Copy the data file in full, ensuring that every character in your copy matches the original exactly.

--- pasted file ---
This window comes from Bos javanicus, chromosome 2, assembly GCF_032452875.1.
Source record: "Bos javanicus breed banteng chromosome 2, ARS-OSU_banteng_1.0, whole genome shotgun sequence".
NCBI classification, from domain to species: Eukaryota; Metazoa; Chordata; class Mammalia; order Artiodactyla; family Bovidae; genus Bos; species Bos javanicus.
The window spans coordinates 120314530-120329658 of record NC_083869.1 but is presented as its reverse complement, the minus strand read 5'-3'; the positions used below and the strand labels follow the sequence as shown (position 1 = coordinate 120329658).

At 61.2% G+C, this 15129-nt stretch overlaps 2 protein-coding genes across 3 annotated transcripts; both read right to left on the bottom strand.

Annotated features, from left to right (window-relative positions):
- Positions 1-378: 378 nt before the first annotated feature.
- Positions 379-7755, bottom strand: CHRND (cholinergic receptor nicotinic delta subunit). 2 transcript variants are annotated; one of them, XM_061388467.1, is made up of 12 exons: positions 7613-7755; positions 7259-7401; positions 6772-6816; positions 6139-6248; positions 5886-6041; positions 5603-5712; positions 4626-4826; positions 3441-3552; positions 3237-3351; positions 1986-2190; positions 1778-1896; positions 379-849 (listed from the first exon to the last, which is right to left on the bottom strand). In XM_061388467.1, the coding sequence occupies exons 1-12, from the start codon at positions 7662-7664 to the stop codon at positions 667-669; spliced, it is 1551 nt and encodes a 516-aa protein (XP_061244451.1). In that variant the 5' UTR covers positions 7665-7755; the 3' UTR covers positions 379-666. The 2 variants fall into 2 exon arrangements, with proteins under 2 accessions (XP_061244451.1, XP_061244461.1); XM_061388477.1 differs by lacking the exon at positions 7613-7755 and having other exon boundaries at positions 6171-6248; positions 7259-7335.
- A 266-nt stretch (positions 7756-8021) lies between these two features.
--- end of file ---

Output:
This window comes from Bos javanicus, chromosome 2, assembly GCF_032452875.1.
Source record: "Bos javanicus breed banteng chromosome 2, ARS-OSU_banteng_1.0, whole genome shotgun sequence".
NCBI classification, from domain to species: Eukaryota; Metazoa; Chordata; class Mammalia; order Artiodactyla; family Bovidae; genus Bos; species Bos javanicus.
The window spans coordinates 120314530-120329658 of record NC_083869.1 but is presented as its reverse complement, the minus strand read 5'-3'; the positions used below and the strand labels follow the sequence as shown (position 1 = coordinate 120329658).

At 61.2% G+C, this 15129-nt stretch overlaps 2 protein-coding genes across 3 annotated transcripts; both read right to left on the bottom strand.

Annotated features, from left to right (window-relative positions):
- Positions 1-378: 378 nt before the first annotated feature.
- Positions 379-7755, bottom strand: CHRND (cholinergic receptor nicotinic delta subunit). 2 transcript variants are annotated; one of them, XM_061388467.1, is made up of 12 exons: positions 7613-7755; positions 7259-7401; positions 6772-6816; positions 6139-6248; positions 5886-6041; positions 5603-5712; positions 4626-4826; positions 3441-3552; positions 3237-3351; positions 1986-2190; positions 1778-1896; positions 379-849 (listed from the first exon to the last, which is right to left on the bottom strand). In XM_061388467.1, the coding sequence occupies exons 1-12, from the start codon at positions 7662-7664 to the stop codon at positions 667-669; spliced, it is 1551 nt and encodes a 516-aa protein (XP_061244451.1). In that variant the 5' UTR covers positions 7665-7755; the 3' UTR covers positions 379-666. The 2 variants fall into 2 exon arrangements, with proteins under 2 accessions (XP_061244451.1, XP_061244461.1); XM_061388477.1 differs by lacking the exon at positions 7613-7755 and having other exon boundaries at positions 6171-6248; positions 7259-7335.
- A 266-nt stretch (positions 7756-8021) lies between these two features.